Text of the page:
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On Pakistan’s new map 

  • IASbaba
  • August 10, 2020
  • 0
UPSC Articles
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SECURITY/ INTERNATIONAL

Topic: General Studies 2 and 3

  • Effect of policies and politics of developed and developing countries on India’s interests. 
  • Security challenges and their management in border areas.

On Pakistan’s new map 

Context: On August 4th 2020, Pakistan’s Prime Minister Imran Khan unveiled a new political map of his country inviting a sharp reaction from India. 

What are the changes in Pakistan’s new map? 

  • In New map, Pakistan lays claim to all of Jammu and Kashmir, thus far shown as disputed territory. 
  • The new map draws a line demarcating Gilgit-Baltistan separately from the part of Kashmir under its control (Pakistan occupied Kashmir) 
  • It renames Jammu and Kashmir as “Indian Illegally Occupied Jammu and Kashmir”.  
  • The new map leaves the claim line with Ladakh unclear. 
  • It also lays claim to Siachen and Sir Creek  
  • A new and somewhat surprising claim was made over Junagadh (a part of coastal Gujarat) 

What has been India’s response on Pakistan’s new map? 

  • India has dismissed the map as an “exercise in absurdity” that made “untenable claims” to territories in India.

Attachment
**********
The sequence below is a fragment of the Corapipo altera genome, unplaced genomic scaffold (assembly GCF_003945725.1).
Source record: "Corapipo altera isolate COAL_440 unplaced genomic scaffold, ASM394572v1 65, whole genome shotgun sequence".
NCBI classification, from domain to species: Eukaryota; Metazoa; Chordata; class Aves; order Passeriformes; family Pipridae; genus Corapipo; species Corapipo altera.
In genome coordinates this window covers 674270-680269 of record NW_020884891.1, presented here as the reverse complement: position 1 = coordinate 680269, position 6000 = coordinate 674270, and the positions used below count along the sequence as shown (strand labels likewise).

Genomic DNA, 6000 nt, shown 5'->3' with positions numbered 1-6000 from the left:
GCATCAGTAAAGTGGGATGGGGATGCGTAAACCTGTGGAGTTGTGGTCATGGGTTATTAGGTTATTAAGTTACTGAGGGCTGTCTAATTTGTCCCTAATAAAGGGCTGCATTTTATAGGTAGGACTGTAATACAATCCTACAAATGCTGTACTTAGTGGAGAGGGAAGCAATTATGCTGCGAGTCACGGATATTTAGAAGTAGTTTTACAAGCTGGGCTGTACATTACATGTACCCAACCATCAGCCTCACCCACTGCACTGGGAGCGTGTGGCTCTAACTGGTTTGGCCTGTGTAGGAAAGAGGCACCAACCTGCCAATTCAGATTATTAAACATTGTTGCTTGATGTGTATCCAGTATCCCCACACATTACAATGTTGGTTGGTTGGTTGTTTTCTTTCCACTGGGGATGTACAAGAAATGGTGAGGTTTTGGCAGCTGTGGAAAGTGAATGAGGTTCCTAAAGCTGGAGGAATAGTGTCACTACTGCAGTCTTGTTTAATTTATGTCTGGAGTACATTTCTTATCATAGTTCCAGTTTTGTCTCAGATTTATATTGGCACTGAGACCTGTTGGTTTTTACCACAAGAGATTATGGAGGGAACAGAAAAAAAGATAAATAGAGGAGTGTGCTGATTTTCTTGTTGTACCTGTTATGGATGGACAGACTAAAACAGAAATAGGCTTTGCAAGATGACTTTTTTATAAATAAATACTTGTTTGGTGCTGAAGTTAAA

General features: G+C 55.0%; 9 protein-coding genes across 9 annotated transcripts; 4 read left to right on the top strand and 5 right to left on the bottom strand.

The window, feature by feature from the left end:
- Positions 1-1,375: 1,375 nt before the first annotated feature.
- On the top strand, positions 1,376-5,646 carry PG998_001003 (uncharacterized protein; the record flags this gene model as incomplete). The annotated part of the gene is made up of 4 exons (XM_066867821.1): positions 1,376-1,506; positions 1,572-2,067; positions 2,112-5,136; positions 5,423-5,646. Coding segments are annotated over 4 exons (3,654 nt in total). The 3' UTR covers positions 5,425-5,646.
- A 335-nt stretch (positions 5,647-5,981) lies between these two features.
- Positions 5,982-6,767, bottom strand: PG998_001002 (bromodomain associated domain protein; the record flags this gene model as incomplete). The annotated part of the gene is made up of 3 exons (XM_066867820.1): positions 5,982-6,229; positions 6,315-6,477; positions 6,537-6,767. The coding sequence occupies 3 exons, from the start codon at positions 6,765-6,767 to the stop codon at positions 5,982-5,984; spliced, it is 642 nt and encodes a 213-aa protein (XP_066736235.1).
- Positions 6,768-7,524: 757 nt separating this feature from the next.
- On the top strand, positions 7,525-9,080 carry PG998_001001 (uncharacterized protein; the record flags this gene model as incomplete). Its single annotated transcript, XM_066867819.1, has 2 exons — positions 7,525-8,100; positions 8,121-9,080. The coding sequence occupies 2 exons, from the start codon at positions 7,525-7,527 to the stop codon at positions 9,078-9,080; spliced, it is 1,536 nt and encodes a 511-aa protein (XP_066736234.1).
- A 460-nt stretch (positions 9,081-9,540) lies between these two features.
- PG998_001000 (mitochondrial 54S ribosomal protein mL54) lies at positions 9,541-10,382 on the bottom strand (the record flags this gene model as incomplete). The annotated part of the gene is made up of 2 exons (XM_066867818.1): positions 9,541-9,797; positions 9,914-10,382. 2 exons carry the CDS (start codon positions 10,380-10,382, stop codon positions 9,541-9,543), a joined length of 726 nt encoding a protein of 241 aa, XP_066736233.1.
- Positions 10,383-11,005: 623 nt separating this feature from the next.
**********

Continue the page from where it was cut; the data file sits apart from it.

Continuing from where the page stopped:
• India stated that these ridiculous assertions have neither legal validity nor international credibility. 
  • India also added that the release of the new map confirms Pakistan’s “obsession with territorial aggrandizement” supported by cross-border terrorism. 

Implication of Pakistan’s New Map on India 

  • Aimed at provocation: Pakistan’s decision to issue the map is considered a tit-for-tat manoeuvre in return for India’s decision to reorganise Jammu and Kashmir in 2019 
  • Erodes the Progress made over past decades: New claims will reset several agreements with India that have been concretised over the past 70 years 
  • Issue of Ladakh: Pakistan’s claim to all of J&K but not Ladakh, goes against its own commitment to adjudicate the future of all six parts of the erstwhile royal state of J&K (Jammu, Kashmir, Ladakh, Gilgit-Baltistan, PoK and Aksai Chin) with India 
  • Regressive Step: While both sides had reached an impasse on Siachen, the Sir Creek agreement had made considerable progress, and was reportedly even resolved, pending a political announcement in 2007. 
  • Not Conducive for Future resolutions: Sir Creek & Siachen were without doubt disputed areas, and Pakistan’s unilateral claim over them is not helpful or conducive to future resolution 
  • Opens up a whole new dispute: While Junagadh was in contention at the time of Partition, the issue was successfully resolved after a referendum was conducted there. Laying new claim of this settled matter opens up new frontiers of dispute. 
  • Internationalisation of dispute: Pakistan’s new map is intended to provoke India, and internationalise the border disputes 
  • Three-pronged Cartographic Challenge: Pakistan’s actions come in conjunction with map-related issues India faces today on two other fronts: with China at the Line of Actual Control on Ladakh, and with Nepal at Kalapani and Limpiyadhura  

Way Ahead  

It is no coincidence that all three countries objected to the map New Delhi had issued in November 2019, post the abrogation of Article 370. India must be prepared to face them. 

Connecting the dots:

  • India-China border clashes 
  • Annexation of Hyderabad (Operation Polo) 

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